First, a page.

Dr. George Simon, an expert on highly manipulative people, notes that our immense level of conscientiousness and agreeableness leave us more vulnerable to further manipulation. As he writes, “Disturbed characters know how to spot the conscientious. And they’re eager to exploit and abuse them. Sadly, sometimes overly conscientious folks delude themselves. They think they can ‘fix’ the morally broken among us.” Encouraging victims of abusers to love their abusers into changing does not work — in fact, it just continues the abuse cycle. It is a victim-shaming practice which gets us to refocus on how we can serve the perpetrator rather than obtain justice and healing for the actual victim.
Myth 4. “What about the abuser? They had it so rough! We are all interconnected, so we have to help each other.”
There is a prevailing myth that if an abuser had a tumultuous childhood, is struggling in life in some way or has an addiction, a victim should stay in the relationship to “help,” even while enduring terrifying incidents of emotional or physical abuse. According to relationship experts, it’s not uncommon for domestic violence perpetrators to have narcissistic or even antisocial (sociopathic) personalities. Although this does not automatically make someone an abuser, we have to understand that abusers on the malignant end of the narcissistic spectrum often stage pity ploys to keep us trapped in the abuse cycle and are usually unwilling to get help or be responsive to treatment.
Dr. Martha Stout, an expert on sociopathic behavior, asserts in her book “The Sociopath Next Door” that pity ploys, along with continued mistreatment, are a surefire sign of the conscienceless. Love and more compassion cannot change hardwired behavioral patterns which have been present since a young age, nor can they cure a lack of empathy in another person.
Regardless of someone’s childhood upbringing, abuse is never justified. Remember: there are many victims who have also had rough childhoods, past traumas and self-esteem issues, but never used that as an excuse to abuse another person. Those who are serious about changing their behaviors make a commitment to create long-term, long-lasting changes on their own without expecting their victims to save them or tolerate their abuse. They do not require another person to help “fix” them. Thus, the most compassionate thing you can do for an abuser is to recognize that their issues are theirs alone to solve — hopefully, with the help of their own therapist.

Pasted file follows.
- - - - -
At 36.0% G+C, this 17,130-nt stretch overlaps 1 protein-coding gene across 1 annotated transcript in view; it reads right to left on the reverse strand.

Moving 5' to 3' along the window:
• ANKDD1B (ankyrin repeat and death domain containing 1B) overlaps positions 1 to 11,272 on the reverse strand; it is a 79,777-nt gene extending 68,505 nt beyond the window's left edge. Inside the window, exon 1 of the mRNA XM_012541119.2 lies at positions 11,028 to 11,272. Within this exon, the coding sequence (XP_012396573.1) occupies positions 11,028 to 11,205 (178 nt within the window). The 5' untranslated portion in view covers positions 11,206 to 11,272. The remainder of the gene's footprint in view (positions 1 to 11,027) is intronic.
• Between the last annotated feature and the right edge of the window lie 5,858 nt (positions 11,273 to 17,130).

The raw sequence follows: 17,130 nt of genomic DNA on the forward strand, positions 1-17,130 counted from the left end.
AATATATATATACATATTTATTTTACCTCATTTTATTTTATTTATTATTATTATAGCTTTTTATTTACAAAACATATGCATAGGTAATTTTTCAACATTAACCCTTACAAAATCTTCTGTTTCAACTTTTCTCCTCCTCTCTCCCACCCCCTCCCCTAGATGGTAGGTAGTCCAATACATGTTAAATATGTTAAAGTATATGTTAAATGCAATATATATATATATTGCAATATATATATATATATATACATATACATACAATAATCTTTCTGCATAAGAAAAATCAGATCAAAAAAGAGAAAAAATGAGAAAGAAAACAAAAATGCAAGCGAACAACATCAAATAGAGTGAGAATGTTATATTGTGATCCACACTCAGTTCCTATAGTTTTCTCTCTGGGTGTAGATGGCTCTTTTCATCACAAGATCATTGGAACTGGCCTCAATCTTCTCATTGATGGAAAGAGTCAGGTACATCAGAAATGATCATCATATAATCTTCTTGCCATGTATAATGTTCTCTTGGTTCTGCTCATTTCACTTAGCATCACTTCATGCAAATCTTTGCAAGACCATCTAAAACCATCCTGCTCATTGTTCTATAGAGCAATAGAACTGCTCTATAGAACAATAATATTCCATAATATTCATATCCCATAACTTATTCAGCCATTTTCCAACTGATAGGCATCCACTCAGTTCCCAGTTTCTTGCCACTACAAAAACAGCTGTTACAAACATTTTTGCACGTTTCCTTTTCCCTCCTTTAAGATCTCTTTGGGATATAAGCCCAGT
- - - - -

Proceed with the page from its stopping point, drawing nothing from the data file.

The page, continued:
Myth 5. “Everything is a mirror. Send positive energy to this person and situation and it will be reflected back to you!”
There are many spiritual ideologies which encourage active denial, minimization, rationalization and self-blame when it comes to abuse and trauma. Our new age society has us attending judgment detox workshops, participating in loving-kindness meditations about our enemies, and viewing our abusers as “karmic” soulmates meant to teach us essential life lessons. Now, there’s nothing wrong with meditating, praying, doing yoga, having an alternative belief system or engaging in meaning-making — when these activities are done to heal ourselves and believe in a bigger picture, they can lead to tremendous recovery and post-traumatic growth.
However, when spirituality is misused to blame ourselves, free abusers from accountability and repress our emotions, it can become dangerous to our mental health. Spiritual bypassing of trauma is so common in our society that we’ve normalized the idea that if we don’t wish our abusers well, we are somehow “bitter” or not working hard enough to remain positive. That goes against everything we actually know to be true about trauma recovery from the experts.
Psychotherapist Annie Wright describes spiritual bypassing as a process “where people use spiritual principles or ideas to avoid dealing with their unresolved emotional issues and their strong ‘negative feelings’ and instead sidestep this work through following and espousing ‘more positive feelings’ or concepts.” However, as she goes on to note, spiritually bypassing trauma rarely works, because these negative unprocessed emotions tend to leak out in even more intense and maladaptive ways. It’s much more healthy to process your authentic emotions — not repress them for the sake of seeming mature, spiritually enlightened or morally superior.
It’s far more healthy to process your trauma with a trained professional before even thinking about sending love and positivity to anyone who has violated you. Only then will you know it’s coming from an authentic place. Whatever you feel about your abuser and the suffering you endured, you are not wrong. This is your healing journey. No one should police or shame you. You are allowed to feel what you feel. Honoring your true emotions is sacred and a form of spirituality too. Honoring yourself also means honoring your divine right to be treated with respect and kindness. Show yourself love, kindness, positivity and compassion by exiting toxic relationships which no longer serve your highest good. You owe it to yourself to live your best life without the presence of toxic people.
A version of this article was previously published on Psych Central.
Photo by Jude Beck on Unsplash